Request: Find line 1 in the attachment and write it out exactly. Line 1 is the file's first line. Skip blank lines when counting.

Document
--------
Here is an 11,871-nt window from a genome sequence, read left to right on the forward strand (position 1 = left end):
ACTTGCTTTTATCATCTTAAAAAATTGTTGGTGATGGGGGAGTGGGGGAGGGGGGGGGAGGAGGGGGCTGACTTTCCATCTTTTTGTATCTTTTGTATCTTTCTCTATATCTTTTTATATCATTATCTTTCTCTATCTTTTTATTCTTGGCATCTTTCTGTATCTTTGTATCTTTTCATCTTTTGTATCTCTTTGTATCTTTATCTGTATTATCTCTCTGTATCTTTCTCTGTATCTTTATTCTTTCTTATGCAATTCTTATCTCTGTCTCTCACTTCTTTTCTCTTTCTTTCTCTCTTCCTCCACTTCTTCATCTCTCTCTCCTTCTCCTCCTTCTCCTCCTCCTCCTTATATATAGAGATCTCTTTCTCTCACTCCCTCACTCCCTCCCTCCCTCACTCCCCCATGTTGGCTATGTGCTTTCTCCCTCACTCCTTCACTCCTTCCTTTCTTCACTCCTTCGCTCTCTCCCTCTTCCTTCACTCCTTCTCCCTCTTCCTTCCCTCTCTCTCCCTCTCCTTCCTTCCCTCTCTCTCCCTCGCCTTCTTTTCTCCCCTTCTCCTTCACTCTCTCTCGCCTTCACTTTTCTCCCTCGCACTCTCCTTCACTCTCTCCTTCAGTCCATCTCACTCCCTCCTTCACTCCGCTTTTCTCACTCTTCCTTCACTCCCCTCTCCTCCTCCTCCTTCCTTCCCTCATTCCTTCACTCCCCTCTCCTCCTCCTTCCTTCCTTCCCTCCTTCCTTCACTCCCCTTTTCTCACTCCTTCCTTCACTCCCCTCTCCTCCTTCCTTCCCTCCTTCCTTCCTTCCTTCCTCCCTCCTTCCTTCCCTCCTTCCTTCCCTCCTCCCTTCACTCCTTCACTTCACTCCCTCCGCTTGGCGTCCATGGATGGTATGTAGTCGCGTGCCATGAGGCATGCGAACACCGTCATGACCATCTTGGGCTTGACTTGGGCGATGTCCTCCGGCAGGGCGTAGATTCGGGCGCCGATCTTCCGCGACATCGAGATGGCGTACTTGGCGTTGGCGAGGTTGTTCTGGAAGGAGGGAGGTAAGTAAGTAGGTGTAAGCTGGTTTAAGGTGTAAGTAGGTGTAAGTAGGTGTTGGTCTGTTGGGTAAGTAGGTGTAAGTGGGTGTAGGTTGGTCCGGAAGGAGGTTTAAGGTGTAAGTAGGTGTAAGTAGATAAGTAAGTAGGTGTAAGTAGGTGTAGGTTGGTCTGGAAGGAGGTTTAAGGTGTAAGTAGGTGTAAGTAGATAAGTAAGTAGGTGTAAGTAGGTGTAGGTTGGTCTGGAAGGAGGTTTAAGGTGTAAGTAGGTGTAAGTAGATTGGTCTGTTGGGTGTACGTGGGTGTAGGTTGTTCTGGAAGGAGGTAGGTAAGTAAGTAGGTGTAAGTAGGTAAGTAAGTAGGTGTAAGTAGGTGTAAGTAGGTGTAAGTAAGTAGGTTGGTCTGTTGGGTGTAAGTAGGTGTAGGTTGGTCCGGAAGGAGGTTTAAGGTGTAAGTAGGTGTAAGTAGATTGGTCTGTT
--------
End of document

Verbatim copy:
Here is an 11,871-nt window from a genome sequence, read left to right on the forward strand (position 1 = left end):